by Sam Vaknin Author of Malignant Self Love - Narcissism Revisted.   

"Dark Soul"! What a wonderful metaphor that captures the very essence of narcissistic psychopaths - although I prefer to think of the darkness that is at the core of pathological narcissism and psychopathy as an absence. It is dark there because these people have no souls at all.

  Narcissistic psychopaths like to compare themselves to automata, robots, or machines. In many important respects they are forms of alien and artificial intelligence. They lack the ability to empathize, that quintessence that makes us human in the first place. Consequently, they regard others as mere instruments of gratification to be used, abused, and then contemptuously discarded.

  Only a small minority of narcissistic psychopaths are sadistic. The vast majority are cold-blooded, calculated individuals in search of narcissistic supply (attention and adulation) or of material and other benefits. They are possessed of "cold empathy": the ability to instantly and unhesitatingly spot weaknesses and vulnerabilities. Devoid of conscience, they act promptly to leverage these to their advantage. They are not emotionless. On the contrary: they are at the mercy of a strong undercurrent of rage, hatred, and destructive envy. But they project their failings, they blame the world for their self-inflicted defeats, and they are out to grab and ruin and wreak havoc and extract revenge and throughout it all amass possessions, and power, and fame, and sexual conquests, and money, and, generally, have unmitigated fun.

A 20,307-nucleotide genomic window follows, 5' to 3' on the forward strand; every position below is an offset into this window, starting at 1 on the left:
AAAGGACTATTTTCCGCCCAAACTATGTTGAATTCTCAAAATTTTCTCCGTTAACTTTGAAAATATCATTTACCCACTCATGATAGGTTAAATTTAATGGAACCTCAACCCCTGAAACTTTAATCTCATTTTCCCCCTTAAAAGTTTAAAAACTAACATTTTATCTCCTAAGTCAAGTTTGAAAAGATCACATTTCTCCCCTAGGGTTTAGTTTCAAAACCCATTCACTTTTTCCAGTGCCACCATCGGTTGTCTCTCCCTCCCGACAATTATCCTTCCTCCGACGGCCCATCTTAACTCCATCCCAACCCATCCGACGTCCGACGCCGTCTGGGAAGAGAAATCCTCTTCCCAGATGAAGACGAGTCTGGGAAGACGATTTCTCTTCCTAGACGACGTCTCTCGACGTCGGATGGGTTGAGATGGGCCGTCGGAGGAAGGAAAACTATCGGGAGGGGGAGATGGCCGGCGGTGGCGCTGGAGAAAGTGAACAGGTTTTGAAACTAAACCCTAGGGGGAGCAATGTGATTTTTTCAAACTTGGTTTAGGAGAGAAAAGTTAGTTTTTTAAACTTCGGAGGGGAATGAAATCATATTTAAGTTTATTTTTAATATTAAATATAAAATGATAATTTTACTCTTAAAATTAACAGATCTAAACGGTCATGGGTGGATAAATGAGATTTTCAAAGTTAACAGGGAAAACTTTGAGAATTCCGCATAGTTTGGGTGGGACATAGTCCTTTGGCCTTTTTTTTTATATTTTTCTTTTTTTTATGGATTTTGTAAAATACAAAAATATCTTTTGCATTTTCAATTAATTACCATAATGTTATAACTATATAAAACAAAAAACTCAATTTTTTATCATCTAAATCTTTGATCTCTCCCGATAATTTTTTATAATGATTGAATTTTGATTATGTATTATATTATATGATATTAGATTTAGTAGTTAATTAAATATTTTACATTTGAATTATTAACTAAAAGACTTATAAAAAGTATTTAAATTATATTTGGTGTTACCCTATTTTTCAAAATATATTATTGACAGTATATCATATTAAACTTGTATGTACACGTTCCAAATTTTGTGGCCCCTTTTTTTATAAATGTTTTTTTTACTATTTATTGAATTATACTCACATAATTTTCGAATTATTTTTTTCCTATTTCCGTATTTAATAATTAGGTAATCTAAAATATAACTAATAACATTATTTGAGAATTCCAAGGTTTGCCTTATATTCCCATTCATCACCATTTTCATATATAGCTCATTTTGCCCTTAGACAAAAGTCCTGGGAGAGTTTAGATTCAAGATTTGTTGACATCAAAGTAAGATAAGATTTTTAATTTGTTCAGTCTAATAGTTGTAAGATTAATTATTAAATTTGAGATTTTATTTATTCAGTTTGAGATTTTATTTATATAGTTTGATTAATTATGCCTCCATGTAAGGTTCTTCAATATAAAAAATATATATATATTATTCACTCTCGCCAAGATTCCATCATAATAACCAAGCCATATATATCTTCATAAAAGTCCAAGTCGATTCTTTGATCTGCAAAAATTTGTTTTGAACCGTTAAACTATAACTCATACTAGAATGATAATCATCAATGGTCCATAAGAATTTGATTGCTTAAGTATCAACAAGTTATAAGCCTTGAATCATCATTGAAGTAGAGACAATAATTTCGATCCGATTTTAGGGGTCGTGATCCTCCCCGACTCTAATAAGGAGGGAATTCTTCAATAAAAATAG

Like all predators in nature, narcissistic psychopaths are great Thespians. They present a well-constructed (though precariously-balanced) fa├žade aimed at charming people and luring them into their dens and webs of deceit. Only when it is too late, when the victim is already in the throes of a "relationship" does the outer shell crumble to reveal the monster. Extracting oneself from the spiralling mayhem that ensues often turns out to be a life-long and maiming quest. Victims are scarred forever, traumatized and adversely transformed. Many of them are unable to trust again.

This book is a painstakingly well-researched tour of the netherlands of such "relationships" with narcissists and psychopaths: the ups and downs, the promise and inevitable disillusionment, the cruelty and mind games and the heartbreak that is the inescapable aftermath. The author's first-hand experience translates into helpful insight both passioned and, where appropriate, impassioned. It is a useful and liberating guide for the perplexed, the disoriented, the sufferer, and the victim. It should be read and studied by both them and mental health practitioners.